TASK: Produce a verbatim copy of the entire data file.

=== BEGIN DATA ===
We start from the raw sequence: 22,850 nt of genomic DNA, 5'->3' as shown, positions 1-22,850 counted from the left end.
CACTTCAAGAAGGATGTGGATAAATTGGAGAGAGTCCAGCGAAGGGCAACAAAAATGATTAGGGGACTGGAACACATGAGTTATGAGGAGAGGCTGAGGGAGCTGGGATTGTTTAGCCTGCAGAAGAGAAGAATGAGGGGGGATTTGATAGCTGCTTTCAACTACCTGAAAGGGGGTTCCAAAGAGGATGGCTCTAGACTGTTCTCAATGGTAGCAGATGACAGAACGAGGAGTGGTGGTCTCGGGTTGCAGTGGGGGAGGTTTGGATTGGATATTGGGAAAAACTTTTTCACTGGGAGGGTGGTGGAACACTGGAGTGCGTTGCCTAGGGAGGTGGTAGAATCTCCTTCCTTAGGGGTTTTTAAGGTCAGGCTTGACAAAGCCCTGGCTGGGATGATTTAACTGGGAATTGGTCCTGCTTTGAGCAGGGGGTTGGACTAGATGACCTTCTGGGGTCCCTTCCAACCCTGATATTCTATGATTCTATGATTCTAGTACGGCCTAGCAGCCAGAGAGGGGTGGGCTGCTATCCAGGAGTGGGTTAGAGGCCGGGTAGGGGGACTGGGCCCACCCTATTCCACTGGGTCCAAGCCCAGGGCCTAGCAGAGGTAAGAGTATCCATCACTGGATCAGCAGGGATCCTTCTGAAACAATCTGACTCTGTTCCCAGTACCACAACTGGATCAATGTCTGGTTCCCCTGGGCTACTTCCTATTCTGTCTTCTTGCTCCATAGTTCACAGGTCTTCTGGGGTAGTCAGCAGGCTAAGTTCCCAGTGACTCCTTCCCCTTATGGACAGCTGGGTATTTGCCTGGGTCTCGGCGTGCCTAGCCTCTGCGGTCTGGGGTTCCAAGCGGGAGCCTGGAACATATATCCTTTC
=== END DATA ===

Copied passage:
We start from the raw sequence: 22,850 nt of genomic DNA, 5'->3' as shown, positions 1-22,850 counted from the left end.
CACTTCAAGAAGGATGTGGATAAATTGGAGAGAGTCCAGCGAAGGGCAACAAAAATGATTAGGGGACTGGAACACATGAGTTATGAGGAGAGGCTGAGGGAGCTGGGATTGTTTAGCCTGCAGAAGAGAAGAATGAGGGGGGATTTGATAGCTGCTTTCAACTACCTGAAAGGGGGTTCCAAAGAGGATGGCTCTAGACTGTTCTCAATGGTAGCAGATGACAGAACGAGGAGTGGTGGTCTCGGGTTGCAGTGGGGGAGGTTTGGATTGGATATTGGGAAAAACTTTTTCACTGGGAGGGTGGTGGAACACTGGAGTGCGTTGCCTAGGGAGGTGGTAGAATCTCCTTCCTTAGGGGTTTTTAAGGTCAGGCTTGACAAAGCCCTGGCTGGGATGATTTAACTGGGAATTGGTCCTGCTTTGAGCAGGGGGTTGGACTAGATGACCTTCTGGGGTCCCTTCCAACCCTGATATTCTATGATTCTATGATTCTAGTACGGCCTAGCAGCCAGAGAGGGGTGGGCTGCTATCCAGGAGTGGGTTAGAGGCCGGGTAGGGGGACTGGGCCCACCCTATTCCACTGGGTCCAAGCCCAGGGCCTAGCAGAGGTAAGAGTATCCATCACTGGATCAGCAGGGATCCTTCTGAAACAATCTGACTCTGTTCCCAGTACCACAACTGGATCAATGTCTGGTTCCCCTGGGCTACTTCCTATTCTGTCTTCTTGCTCCATAGTTCACAGGTCTTCTGGGGTAGTCAGCAGGCTAAGTTCCCAGTGACTCCTTCCCCTTATGGACAGCTGGGTATTTGCCTGGGTCTCGGCGTGCCTAGCCTCTGCGGTCTGGGGTTCCAAGCGGGAGCCTGGAACATATATCCTTTC